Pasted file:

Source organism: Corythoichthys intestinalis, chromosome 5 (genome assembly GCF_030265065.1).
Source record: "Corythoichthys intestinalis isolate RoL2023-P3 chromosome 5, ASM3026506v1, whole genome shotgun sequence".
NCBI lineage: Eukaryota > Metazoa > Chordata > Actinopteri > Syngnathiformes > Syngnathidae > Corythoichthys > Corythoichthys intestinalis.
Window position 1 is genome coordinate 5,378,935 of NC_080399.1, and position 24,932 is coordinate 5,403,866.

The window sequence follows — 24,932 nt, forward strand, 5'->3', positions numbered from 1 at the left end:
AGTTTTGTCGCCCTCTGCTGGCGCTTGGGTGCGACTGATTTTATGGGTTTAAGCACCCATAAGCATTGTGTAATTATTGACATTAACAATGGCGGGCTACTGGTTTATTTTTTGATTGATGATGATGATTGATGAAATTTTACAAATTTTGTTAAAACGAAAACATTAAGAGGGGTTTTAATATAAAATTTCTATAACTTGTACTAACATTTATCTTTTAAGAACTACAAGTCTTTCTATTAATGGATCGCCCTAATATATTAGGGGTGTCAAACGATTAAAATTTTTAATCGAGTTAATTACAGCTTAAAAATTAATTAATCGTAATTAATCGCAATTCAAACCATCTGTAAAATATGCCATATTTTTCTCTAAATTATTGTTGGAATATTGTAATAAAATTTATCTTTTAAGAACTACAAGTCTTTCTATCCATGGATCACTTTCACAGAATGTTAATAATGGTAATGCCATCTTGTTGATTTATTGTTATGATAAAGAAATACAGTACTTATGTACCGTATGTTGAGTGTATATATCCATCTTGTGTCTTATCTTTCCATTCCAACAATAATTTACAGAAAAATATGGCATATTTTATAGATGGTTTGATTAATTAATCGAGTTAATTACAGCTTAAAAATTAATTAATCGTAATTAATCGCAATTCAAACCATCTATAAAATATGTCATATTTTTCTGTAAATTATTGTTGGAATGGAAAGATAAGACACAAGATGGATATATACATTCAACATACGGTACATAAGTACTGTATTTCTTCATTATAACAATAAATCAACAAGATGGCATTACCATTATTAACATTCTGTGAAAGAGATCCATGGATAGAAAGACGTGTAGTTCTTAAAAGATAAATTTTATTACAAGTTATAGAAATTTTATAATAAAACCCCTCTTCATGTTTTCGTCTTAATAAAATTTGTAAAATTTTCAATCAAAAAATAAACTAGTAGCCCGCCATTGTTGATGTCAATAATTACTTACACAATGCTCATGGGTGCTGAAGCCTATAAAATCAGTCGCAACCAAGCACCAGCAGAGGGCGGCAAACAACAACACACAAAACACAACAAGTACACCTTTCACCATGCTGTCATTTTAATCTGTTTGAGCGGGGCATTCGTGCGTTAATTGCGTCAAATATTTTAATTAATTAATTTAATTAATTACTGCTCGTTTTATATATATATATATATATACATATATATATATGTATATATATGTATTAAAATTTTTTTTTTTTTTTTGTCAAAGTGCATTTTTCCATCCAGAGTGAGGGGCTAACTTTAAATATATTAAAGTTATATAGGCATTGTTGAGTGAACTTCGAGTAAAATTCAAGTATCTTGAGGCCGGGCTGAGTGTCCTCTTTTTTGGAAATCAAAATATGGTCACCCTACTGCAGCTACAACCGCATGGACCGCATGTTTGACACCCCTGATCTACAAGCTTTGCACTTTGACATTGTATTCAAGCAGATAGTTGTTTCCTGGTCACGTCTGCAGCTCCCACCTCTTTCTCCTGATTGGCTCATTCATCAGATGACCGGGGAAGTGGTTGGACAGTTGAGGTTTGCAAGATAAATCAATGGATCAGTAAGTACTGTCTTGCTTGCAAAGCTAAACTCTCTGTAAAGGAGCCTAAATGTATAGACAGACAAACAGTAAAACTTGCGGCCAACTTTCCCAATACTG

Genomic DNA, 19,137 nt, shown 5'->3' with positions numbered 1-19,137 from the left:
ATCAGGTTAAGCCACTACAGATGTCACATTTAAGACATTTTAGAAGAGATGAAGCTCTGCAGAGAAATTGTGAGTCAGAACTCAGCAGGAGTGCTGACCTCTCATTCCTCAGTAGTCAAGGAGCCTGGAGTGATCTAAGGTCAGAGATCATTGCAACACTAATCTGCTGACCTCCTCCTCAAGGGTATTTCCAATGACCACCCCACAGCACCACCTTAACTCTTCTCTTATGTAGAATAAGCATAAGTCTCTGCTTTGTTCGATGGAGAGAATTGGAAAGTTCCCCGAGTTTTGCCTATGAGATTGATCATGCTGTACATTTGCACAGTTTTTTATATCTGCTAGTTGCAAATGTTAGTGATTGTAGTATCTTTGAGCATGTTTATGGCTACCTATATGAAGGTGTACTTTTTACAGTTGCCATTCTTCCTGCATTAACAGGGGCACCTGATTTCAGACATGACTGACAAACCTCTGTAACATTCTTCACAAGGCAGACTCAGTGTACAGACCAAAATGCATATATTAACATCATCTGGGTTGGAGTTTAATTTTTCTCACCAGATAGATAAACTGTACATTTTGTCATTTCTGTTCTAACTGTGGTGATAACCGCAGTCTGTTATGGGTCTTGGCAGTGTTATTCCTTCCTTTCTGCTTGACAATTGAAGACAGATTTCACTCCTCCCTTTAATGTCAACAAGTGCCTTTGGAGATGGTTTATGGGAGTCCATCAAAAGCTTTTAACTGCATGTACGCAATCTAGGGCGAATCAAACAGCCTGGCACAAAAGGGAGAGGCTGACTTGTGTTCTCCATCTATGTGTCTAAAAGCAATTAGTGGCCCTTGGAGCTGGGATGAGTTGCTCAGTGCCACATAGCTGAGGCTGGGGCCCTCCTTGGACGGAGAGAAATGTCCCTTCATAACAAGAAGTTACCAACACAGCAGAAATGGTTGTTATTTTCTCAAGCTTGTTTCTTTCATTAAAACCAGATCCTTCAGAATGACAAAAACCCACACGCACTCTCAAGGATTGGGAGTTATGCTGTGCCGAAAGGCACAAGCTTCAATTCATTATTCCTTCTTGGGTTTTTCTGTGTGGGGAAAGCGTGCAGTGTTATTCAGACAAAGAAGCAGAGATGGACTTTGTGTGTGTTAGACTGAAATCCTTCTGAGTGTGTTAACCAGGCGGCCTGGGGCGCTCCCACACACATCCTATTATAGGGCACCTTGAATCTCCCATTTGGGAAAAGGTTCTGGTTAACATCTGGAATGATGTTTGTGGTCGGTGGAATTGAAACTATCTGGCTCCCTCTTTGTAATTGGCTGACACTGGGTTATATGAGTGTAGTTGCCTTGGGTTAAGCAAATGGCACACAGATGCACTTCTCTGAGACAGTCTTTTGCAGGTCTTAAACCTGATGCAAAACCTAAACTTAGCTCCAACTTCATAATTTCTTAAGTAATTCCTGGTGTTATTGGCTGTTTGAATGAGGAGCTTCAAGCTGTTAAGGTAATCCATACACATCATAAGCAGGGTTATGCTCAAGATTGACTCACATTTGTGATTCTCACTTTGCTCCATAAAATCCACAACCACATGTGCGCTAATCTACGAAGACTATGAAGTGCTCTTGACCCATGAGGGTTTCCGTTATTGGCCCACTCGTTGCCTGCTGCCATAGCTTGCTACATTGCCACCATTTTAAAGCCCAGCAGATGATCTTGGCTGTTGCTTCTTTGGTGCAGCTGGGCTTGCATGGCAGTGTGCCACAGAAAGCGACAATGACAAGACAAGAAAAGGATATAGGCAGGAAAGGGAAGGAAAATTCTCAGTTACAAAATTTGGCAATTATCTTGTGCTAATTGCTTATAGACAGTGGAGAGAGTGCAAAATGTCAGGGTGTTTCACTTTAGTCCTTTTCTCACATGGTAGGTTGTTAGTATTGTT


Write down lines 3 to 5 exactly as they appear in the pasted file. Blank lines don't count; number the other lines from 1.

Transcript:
NCBI lineage: Eukaryota > Metazoa > Chordata > Actinopteri > Syngnathiformes > Syngnathidae > Corythoichthys > Corythoichthys intestinalis.
Window position 1 is genome coordinate 5,378,935 of NC_080399.1, and position 24,932 is coordinate 5,403,866.

The window sequence follows — 24,932 nt, forward strand, 5'->3', positions numbered from 1 at the left end: